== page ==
Safety Net Hospitals Face $53.3B in Uncompensated Care Costs by 2019
NAPH noted that DSH now doesn't cover all uncompensated care costs and Medicaid payment shortfalls and hasn't kept pace with the growth in the uninsured population and the cost of caring for them.
A NAPH survey of 87 safety net hospitals for 2010 found that they had incurred more than $8.4 billion in uncompensated care costs but received only $4 billion in Medicaid DSH payments.
The DSH payment cuts go into effect in federal fiscal year 2014, which starts on Oct. 1, 2013.
"Our reason for putting this out now is that Congress is going to be having a lot of tough discussions around making some considerations for the budget and we expect healthcare issues to be on the table during those discussions," Feldpush says.
"We want to remind folks that we have another issue that is coming down the pike pretty quickly that was not anticipated when the Affordable Care Act was written into law."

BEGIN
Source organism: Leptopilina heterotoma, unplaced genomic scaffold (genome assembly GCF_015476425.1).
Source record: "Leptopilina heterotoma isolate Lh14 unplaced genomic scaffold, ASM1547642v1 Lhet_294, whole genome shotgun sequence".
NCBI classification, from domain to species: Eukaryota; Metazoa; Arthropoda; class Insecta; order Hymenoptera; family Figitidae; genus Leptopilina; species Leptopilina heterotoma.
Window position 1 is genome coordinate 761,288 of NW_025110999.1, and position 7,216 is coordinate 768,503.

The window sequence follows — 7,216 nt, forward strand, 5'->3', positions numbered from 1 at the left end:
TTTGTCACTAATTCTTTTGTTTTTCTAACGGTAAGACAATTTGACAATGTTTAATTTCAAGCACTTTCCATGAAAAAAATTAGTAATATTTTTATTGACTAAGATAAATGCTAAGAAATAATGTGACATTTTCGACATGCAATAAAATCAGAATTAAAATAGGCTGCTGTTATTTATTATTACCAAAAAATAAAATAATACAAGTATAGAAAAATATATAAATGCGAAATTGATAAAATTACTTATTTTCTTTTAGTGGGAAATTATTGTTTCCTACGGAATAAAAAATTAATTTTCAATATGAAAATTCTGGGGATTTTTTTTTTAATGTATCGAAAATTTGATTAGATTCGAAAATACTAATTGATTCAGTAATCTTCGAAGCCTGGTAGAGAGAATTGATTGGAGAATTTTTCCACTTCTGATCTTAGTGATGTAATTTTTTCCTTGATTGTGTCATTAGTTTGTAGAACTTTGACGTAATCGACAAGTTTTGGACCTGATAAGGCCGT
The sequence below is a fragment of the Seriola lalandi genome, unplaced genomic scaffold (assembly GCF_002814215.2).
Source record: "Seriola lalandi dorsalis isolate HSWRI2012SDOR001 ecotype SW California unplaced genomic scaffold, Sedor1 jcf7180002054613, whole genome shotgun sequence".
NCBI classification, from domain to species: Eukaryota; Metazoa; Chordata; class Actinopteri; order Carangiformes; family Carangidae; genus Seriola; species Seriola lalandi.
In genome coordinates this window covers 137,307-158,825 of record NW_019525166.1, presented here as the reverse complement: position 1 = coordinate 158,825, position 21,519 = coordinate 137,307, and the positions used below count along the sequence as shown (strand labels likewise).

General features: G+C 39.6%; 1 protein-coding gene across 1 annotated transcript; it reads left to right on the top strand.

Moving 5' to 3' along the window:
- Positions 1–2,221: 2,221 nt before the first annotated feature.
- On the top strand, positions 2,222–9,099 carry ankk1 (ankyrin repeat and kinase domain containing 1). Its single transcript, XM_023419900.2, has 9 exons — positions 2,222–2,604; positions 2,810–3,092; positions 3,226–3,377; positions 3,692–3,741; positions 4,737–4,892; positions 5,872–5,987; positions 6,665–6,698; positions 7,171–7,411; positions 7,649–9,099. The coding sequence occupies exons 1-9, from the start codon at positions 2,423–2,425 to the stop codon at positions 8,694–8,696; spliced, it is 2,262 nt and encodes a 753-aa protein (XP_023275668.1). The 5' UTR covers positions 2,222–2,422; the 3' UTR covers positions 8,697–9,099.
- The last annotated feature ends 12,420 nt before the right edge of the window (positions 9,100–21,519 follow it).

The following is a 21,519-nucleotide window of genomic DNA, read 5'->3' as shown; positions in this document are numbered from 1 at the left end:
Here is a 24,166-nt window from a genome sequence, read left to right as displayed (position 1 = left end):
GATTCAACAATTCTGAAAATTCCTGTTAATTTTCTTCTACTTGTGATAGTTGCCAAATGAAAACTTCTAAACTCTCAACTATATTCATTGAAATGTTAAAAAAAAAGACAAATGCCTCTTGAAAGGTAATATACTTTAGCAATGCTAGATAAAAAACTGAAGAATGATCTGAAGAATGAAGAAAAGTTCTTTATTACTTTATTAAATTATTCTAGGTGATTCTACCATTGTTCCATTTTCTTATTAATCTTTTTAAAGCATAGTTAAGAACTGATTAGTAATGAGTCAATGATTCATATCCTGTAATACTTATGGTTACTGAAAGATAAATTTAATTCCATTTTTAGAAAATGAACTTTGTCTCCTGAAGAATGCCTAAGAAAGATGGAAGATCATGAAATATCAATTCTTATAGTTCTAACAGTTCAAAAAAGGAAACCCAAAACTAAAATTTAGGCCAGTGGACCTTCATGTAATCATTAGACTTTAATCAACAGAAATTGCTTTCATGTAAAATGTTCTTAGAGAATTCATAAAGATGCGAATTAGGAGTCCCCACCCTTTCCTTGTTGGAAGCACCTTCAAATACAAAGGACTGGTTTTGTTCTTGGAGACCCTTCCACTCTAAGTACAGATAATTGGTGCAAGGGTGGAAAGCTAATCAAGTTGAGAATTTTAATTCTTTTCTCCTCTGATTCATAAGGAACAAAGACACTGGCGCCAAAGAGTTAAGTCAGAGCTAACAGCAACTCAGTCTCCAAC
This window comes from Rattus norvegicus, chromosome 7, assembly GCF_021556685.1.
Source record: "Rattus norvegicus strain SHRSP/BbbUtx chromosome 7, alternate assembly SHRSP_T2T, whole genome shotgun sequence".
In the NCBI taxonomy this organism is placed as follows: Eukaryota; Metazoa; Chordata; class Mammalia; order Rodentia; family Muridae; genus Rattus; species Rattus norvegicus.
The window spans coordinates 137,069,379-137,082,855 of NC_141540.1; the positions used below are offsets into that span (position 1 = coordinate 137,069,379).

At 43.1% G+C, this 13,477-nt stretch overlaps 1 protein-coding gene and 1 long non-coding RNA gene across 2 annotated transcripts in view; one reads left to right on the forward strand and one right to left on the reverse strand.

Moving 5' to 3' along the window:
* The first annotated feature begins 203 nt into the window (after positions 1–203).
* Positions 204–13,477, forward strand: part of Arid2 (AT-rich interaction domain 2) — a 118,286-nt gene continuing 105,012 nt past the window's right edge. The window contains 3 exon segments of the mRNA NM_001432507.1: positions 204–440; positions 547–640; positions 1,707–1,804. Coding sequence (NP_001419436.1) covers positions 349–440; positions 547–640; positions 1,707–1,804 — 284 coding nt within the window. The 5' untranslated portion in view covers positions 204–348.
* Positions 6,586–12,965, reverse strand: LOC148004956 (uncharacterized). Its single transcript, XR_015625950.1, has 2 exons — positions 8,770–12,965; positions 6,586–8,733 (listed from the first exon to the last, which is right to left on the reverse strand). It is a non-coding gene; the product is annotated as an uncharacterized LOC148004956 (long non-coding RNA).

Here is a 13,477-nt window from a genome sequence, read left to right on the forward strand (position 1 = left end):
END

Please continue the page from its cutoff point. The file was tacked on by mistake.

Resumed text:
The PPACA gives the secretary of the Department of Health and Human Services discretion in how the DSH cuts are distributed across states.
"Given this discretion, it is crucial for regulatory decisions to address the uncertainties created by the imbalance between anticipated uncompensated care needs and the level of federal support to hospitals that shoulder the majority of this work," NAPH said in the report.
John Commins is a senior editor with HealthLeaders Media.
- CEO Exchange: Preparing for Population Health
- Advocate, NorthShore Deal Would Create 16-Hospital System
- 3 Strategies for Retaining Millennial Employees
- Power of price: In South FL and the nation, healthcare costs often are shrouded in secrecy
- Top Reason for Nurse Turnover: Managers
- CEO Exchange: Pressure is On to Partner, Drive Quality
- Hospital mergers may lead to higher prices
- Better HCAHPS Scores Protect Revenue
- Healthcare data of 1 million NJ patients compromised since 2009